St. Joseph is more than just and righteous. This Sunday’s Gospel presents a different facet of his character: obedience. As we enter into this final week of Advent, ask St. Joseph and the Blessed Virgin to help you cultivate a spirit of humble obedience so that you are able to discern what it is God is asking of you in these holy days.
Like the priests, prophets, and kings of the Old Testament, we have received an anointing. It is now time for us to put that power of God to work. Only by seeing our lives transformed by the peace which only God can give will the world come to know that Jesus alone provides the answers that the people of today are seeking.
We like answers logically explained, predictable returns on investment, and healthy organizational culture. While all of those are good from a human perspective, the view from heaven seems to operate differently … and this drive us mad. But it all comes from the hand of a loving divine Father who knows what He is about.
On the Solemnity of Our Lord Jesus Christ, King of the Universe, we speak about how Jesus is King of Kings, Lord of Lords. All have been saved by the death and resurrection of the Anointed One, but now he is calling us and counting on us to honor our anointing through our discipleship and stewardship in this world.
We are experiencing a time of upheaval in our secular and Church worlds, and people are feeling the grief that comes with loss and change. But can this also be a time of hope and the birth of something new? We easily forget that God is in charge and that the essence of His presence and the mission of the Gospel always remain.
Eternal life isn’t a mystery to be figured out or something that can be captured in books or films. It is a promise and gift based on our hope and confidence that God is at work in us even now. It goes beyond the limits of human existence. In the resurrection, each person lives as God’s child, free from the fear of death.
Few things hold us back more than our excuses for not praying, not attending Mass, and not following Christ’s teachings. All the while, we miss out on what God has to offer us. The story of Zacchaeus has much to teach us about all the blessings that can come our way once we put our excuses aside and take a risk for Jesus.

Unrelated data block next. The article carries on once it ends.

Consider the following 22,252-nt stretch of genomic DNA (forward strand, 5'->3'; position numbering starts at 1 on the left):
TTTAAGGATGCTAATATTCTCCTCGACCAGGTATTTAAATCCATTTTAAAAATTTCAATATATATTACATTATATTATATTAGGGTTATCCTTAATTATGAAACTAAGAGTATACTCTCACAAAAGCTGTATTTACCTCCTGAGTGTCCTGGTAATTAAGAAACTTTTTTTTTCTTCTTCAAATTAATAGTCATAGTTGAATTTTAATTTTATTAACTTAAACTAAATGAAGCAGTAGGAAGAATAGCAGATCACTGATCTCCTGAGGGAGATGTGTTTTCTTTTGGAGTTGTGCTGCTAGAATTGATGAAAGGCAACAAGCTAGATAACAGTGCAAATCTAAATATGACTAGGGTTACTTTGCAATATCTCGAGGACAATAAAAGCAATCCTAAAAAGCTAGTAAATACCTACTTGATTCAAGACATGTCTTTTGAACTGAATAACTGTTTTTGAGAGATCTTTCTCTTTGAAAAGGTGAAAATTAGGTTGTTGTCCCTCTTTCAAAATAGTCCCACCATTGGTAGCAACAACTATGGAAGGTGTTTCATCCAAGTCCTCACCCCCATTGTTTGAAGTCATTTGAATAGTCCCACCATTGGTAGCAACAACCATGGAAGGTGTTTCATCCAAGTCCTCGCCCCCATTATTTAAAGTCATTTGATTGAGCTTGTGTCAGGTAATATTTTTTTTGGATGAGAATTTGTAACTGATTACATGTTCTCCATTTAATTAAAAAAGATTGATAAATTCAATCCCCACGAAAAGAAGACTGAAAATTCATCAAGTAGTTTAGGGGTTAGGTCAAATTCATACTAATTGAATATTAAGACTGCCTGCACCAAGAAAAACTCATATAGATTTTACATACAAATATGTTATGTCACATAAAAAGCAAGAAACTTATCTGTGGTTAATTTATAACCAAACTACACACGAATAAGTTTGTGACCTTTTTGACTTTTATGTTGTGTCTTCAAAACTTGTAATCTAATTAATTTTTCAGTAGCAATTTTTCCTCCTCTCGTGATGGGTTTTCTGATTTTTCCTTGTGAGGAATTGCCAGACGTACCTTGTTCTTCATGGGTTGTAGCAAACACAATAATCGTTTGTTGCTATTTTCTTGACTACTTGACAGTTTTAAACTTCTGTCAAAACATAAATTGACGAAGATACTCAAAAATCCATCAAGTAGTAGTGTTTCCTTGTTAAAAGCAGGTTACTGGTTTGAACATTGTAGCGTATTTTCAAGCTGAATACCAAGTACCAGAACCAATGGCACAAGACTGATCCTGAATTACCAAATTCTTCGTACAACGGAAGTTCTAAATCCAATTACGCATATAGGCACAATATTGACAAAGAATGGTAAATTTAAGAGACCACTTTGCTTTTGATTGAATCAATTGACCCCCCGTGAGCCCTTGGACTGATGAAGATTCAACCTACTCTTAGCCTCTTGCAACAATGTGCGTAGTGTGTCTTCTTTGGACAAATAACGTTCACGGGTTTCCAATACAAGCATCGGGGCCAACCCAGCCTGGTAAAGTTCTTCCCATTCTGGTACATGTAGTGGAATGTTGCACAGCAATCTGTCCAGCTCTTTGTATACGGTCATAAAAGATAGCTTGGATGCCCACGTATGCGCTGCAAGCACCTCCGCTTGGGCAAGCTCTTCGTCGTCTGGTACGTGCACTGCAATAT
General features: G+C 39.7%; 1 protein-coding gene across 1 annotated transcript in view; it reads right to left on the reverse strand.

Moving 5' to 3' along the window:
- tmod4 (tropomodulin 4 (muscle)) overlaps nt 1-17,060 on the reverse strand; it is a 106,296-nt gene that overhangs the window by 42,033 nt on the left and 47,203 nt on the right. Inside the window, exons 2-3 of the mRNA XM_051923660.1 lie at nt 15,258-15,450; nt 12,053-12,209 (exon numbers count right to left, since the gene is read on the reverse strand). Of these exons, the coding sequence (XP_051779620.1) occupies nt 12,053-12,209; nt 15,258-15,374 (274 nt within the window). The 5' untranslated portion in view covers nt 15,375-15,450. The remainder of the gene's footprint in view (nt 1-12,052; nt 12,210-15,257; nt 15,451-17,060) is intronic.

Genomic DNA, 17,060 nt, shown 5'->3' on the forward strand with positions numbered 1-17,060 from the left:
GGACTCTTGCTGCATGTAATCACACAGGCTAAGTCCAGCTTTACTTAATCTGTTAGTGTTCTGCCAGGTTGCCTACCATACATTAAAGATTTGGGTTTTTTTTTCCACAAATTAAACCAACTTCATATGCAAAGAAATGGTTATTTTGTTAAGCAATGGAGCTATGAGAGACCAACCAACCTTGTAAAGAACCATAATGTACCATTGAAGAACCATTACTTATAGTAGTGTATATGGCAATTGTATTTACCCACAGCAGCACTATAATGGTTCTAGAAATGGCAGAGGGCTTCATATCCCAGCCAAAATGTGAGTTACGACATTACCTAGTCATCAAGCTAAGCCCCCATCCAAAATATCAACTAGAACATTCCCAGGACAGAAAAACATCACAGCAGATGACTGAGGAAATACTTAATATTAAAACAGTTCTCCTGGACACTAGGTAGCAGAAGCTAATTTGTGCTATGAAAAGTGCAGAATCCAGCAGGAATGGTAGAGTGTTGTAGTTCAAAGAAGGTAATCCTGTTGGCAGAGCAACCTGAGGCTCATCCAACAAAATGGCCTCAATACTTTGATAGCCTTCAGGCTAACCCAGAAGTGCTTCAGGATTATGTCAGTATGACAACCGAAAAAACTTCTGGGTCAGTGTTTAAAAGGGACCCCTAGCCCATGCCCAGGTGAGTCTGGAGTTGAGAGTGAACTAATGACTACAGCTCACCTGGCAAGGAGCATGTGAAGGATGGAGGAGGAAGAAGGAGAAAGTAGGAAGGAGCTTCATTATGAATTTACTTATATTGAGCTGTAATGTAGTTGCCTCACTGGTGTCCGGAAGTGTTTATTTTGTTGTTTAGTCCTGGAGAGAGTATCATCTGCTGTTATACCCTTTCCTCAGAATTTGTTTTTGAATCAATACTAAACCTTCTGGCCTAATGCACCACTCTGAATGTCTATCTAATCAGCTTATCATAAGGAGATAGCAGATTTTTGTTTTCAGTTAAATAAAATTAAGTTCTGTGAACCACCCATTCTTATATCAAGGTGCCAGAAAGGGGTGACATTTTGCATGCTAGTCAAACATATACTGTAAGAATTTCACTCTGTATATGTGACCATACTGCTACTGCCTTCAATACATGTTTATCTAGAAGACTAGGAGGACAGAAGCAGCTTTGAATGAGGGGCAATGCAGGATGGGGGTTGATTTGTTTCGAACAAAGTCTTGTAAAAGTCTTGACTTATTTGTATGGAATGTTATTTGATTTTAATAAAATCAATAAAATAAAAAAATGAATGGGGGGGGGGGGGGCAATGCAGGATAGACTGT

As Jesus teaches in Sunday’s Gospel, humility, or radical self-honesty, is a necessary component of our faith. Admitting our faults is not a sign of weakness, but rather a sign of strength given to us by God. It is precisely this depth of self-knowledge that can begin to open us up to a deeper knowledge of Him.
Many scholars have commented that evil is simply the absence of good. In this sense, even the worst evil that manifests our world has no claim on us if our hearts are set on God, who is all goodness. The only thing required of us is faith and persistence in prayer, relying solely on the power of God.
By belonging to Jesus, we are no longer in the shackles of sin but are free to love in an authentic way. But because of our pride and selfishness, this isn’t always easy. That’s why we have the Body of Christ. By belonging to one another, we become instruments of grace for each other and share testimony to the value of a relationship with Jesus.
There is so much unsettling emotions, unhappiness, disagreement, and anger in our world, nation, and even our Church. Humanity has caused its own mess, and we often pound on the doors of heaven expecting God to fix it all. But if we take up the task of discipleship, our faith the size of a mustard seed can move mountains.
Memorials and commemorations of saints remind us that holiness isn’t limited to one way of life, gender, or time period. The call to live out a vocation of service to God isn’t only for those who have been canonized or beatified. The Communion of Saints includes each of us, and we all have a part to play in the mission of the Church.